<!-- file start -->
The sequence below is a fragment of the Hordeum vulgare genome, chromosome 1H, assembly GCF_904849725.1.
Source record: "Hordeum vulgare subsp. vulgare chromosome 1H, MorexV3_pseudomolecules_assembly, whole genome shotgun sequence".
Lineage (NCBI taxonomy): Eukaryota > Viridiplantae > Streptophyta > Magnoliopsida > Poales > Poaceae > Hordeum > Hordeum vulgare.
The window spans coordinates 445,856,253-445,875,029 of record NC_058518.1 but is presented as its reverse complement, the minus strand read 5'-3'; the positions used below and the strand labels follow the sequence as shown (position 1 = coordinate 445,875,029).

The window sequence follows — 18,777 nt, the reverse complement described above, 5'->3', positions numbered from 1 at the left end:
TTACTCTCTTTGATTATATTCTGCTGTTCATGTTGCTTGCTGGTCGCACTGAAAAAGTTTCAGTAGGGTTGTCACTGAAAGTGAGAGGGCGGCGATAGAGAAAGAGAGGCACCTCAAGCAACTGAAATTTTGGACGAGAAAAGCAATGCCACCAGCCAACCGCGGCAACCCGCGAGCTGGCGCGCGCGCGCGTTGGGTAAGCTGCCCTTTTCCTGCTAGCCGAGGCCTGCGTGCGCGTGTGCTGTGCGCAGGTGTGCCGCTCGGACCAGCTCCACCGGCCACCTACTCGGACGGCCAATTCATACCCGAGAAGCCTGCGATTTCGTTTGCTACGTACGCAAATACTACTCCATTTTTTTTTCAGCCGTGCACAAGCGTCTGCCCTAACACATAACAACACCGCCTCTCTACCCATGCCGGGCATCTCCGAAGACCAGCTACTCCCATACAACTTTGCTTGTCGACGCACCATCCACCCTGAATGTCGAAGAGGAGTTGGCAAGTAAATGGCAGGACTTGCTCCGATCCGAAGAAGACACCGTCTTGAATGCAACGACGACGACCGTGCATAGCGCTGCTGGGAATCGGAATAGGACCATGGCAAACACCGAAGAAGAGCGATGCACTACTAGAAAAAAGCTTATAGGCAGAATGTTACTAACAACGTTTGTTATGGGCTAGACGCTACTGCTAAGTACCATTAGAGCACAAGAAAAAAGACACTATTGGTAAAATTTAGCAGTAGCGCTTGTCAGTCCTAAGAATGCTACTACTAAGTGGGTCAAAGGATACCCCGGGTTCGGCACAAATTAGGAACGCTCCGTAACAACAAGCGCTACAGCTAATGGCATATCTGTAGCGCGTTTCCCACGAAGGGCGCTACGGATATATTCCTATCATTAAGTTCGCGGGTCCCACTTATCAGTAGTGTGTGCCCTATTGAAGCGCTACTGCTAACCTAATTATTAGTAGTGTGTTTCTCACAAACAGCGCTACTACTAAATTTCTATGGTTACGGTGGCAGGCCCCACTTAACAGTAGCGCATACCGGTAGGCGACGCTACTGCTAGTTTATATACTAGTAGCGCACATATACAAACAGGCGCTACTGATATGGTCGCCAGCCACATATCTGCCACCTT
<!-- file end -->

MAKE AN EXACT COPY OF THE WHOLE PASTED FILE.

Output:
The sequence below is a fragment of the Hordeum vulgare genome, chromosome 1H, assembly GCF_904849725.1.
Source record: "Hordeum vulgare subsp. vulgare chromosome 1H, MorexV3_pseudomolecules_assembly, whole genome shotgun sequence".
Lineage (NCBI taxonomy): Eukaryota > Viridiplantae > Streptophyta > Magnoliopsida > Poales > Poaceae > Hordeum > Hordeum vulgare.
The window spans coordinates 445,856,253-445,875,029 of record NC_058518.1 but is presented as its reverse complement, the minus strand read 5'-3'; the positions used below and the strand labels follow the sequence as shown (position 1 = coordinate 445,875,029).

The window sequence follows — 18,777 nt, the reverse complement described above, 5'->3', positions numbered from 1 at the left end:
TTACTCTCTTTGATTATATTCTGCTGTTCATGTTGCTTGCTGGTCGCACTGAAAAAGTTTCAGTAGGGTTGTCACTGAAAGTGAGAGGGCGGCGATAGAGAAAGAGAGGCACCTCAAGCAACTGAAATTTTGGACGAGAAAAGCAATGCCACCAGCCAACCGCGGCAACCCGCGAGCTGGCGCGCGCGCGCGTTGGGTAAGCTGCCCTTTTCCTGCTAGCCGAGGCCTGCGTGCGCGTGTGCTGTGCGCAGGTGTGCCGCTCGGACCAGCTCCACCGGCCACCTACTCGGACGGCCAATTCATACCCGAGAAGCCTGCGATTTCGTTTGCTACGTACGCAAATACTACTCCATTTTTTTTTCAGCCGTGCACAAGCGTCTGCCCTAACACATAACAACACCGCCTCTCTACCCATGCCGGGCATCTCCGAAGACCAGCTACTCCCATACAACTTTGCTTGTCGACGCACCATCCACCCTGAATGTCGAAGAGGAGTTGGCAAGTAAATGGCAGGACTTGCTCCGATCCGAAGAAGACACCGTCTTGAATGCAACGACGACGACCGTGCATAGCGCTGCTGGGAATCGGAATAGGACCATGGCAAACACCGAAGAAGAGCGATGCACTACTAGAAAAAAGCTTATAGGCAGAATGTTACTAACAACGTTTGTTATGGGCTAGACGCTACTGCTAAGTACCATTAGAGCACAAGAAAAAAGACACTATTGGTAAAATTTAGCAGTAGCGCTTGTCAGTCCTAAGAATGCTACTACTAAGTGGGTCAAAGGATACCCCGGGTTCGGCACAAATTAGGAACGCTCCGTAACAACAAGCGCTACAGCTAATGGCATATCTGTAGCGCGTTTCCCACGAAGGGCGCTACGGATATATTCCTATCATTAAGTTCGCGGGTCCCACTTATCAGTAGTGTGTGCCCTATTGAAGCGCTACTGCTAACCTAATTATTAGTAGTGTGTTTCTCACAAACAGCGCTACTACTAAATTTCTATGGTTACGGTGGCAGGCCCCACTTAACAGTAGCGCATACCGGTAGGCGACGCTACTGCTAGTTTATATACTAGTAGCGCACATATACAAACAGGCGCTACTGATATGGTCGCCAGCCACATATCTGCCACCTT